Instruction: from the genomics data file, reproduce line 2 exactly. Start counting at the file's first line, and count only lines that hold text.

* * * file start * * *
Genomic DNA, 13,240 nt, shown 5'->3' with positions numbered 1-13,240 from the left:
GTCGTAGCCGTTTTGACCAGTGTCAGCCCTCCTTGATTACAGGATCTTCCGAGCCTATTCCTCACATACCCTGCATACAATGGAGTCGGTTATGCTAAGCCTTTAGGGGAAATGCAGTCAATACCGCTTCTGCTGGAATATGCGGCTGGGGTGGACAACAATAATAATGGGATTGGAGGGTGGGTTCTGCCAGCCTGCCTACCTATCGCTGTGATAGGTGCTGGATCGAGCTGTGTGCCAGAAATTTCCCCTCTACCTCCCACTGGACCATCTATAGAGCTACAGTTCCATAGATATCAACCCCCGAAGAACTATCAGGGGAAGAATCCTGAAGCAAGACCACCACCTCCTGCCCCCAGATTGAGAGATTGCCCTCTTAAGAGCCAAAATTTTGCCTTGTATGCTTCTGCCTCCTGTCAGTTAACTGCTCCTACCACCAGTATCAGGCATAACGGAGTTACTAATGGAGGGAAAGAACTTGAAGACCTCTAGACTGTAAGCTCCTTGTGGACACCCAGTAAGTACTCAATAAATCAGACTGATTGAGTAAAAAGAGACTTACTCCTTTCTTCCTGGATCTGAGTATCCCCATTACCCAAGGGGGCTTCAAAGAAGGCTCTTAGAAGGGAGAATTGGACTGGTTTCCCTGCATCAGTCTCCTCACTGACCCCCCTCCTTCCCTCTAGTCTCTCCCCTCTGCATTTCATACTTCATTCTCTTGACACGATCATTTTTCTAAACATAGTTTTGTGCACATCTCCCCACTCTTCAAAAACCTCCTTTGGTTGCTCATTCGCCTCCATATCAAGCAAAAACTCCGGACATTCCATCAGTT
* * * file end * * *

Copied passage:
GTCGTAGCCGTTTTGACCAGTGTCAGCCCTCCTTGATTACAGGATCTTCCGAGCCTATTCCTCACATACCCTGCATACAATGGAGTCGGTTATGCTAAGCCTTTAGGGGAAATGCAGTCAATACCGCTTCTGCTGGAATATGCGGCTGGGGTGGACAACAATAATAATGGGATTGGAGGGTGGGTTCTGCCAGCCTGCCTACCTATCGCTGTGATAGGTGCTGGATCGAGCTGTGTGCCAGAAATTTCCCCTCTACCTCCCACTGGACCATCTATAGAGCTACAGTTCCATAGATATCAACCCCCGAAGAACTATCAGGGGAAGAATCCTGAAGCAAGACCACCACCTCCTGCCCCCAGATTGAGAGATTGCCCTCTTAAGAGCCAAAATTTTGCCTTGTATGCTTCTGCCTCCTGTCAGTTAACTGCTCCTACCACCAGTATCAGGCATAACGGAGTTACTAATGGAGGGAAAGAACTTGAAGACCTCTAGACTGTAAGCTCCTTGTGGACACCCAGTAAGTACTCAATAAATCAGACTGATTGAGTAAAAAGAGACTTACTCCTTTCTTCCTGGATCTGAGTATCCCCATTACCCAAGGGGGCTTCAAAGAAGGCTCTTAGAAGGGAGAATTGGACTGGTTTCCCTGCATCAGTCTCCTCACTGACCCCCCTCCTTCCCTCTAGTCTCTCCCCTCTGCATTTCATACTTCATTCTCTTGACACGATCATTTTTCTAAACATAGTTTTGTGCACATCTCCCCACTCTTCAAAAACCTCCTTTGGTTGCTCATTCGCCTCCATATCAAGCAAAAACTCCGGACATTCCATCAGTT